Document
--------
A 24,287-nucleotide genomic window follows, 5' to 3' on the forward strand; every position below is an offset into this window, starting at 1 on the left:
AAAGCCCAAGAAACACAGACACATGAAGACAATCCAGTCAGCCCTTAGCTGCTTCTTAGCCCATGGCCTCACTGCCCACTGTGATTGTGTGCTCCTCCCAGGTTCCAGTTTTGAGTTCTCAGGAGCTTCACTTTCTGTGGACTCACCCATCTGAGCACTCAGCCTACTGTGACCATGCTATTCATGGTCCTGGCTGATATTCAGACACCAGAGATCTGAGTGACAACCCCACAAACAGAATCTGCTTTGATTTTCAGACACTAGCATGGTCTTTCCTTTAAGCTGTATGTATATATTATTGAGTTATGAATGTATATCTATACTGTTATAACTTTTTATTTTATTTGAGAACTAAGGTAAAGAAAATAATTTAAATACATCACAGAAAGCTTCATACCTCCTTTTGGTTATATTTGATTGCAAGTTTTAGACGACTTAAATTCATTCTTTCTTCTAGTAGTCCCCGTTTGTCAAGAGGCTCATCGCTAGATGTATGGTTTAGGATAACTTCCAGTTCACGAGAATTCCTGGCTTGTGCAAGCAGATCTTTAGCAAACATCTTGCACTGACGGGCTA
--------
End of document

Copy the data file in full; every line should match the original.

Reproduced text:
A 24,287-nucleotide genomic window follows, 5' to 3' on the forward strand; every position below is an offset into this window, starting at 1 on the left:
AAAGCCCAAGAAACACAGACACATGAAGACAATCCAGTCAGCCCTTAGCTGCTTCTTAGCCCATGGCCTCACTGCCCACTGTGATTGTGTGCTCCTCCCAGGTTCCAGTTTTGAGTTCTCAGGAGCTTCACTTTCTGTGGACTCACCCATCTGAGCACTCAGCCTACTGTGACCATGCTATTCATGGTCCTGGCTGATATTCAGACACCAGAGATCTGAGTGACAACCCCACAAACAGAATCTGCTTTGATTTTCAGACACTAGCATGGTCTTTCCTTTAAGCTGTATGTATATATTATTGAGTTATGAATGTATATCTATACTGTTATAACTTTTTATTTTATTTGAGAACTAAGGTAAAGAAAATAATTTAAATACATCACAGAAAGCTTCATACCTCCTTTTGGTTATATTTGATTGCAAGTTTTAGACGACTTAAATTCATTCTTTCTTCTAGTAGTCCCCGTTTGTCAAGAGGCTCATCGCTAGATGTATGGTTTAGGATAACTTCCAGTTCACGAGAATTCCTGGCTTGTGCAAGCAGATCTTTAGCAAACATCTTGCACTGACGGGCTA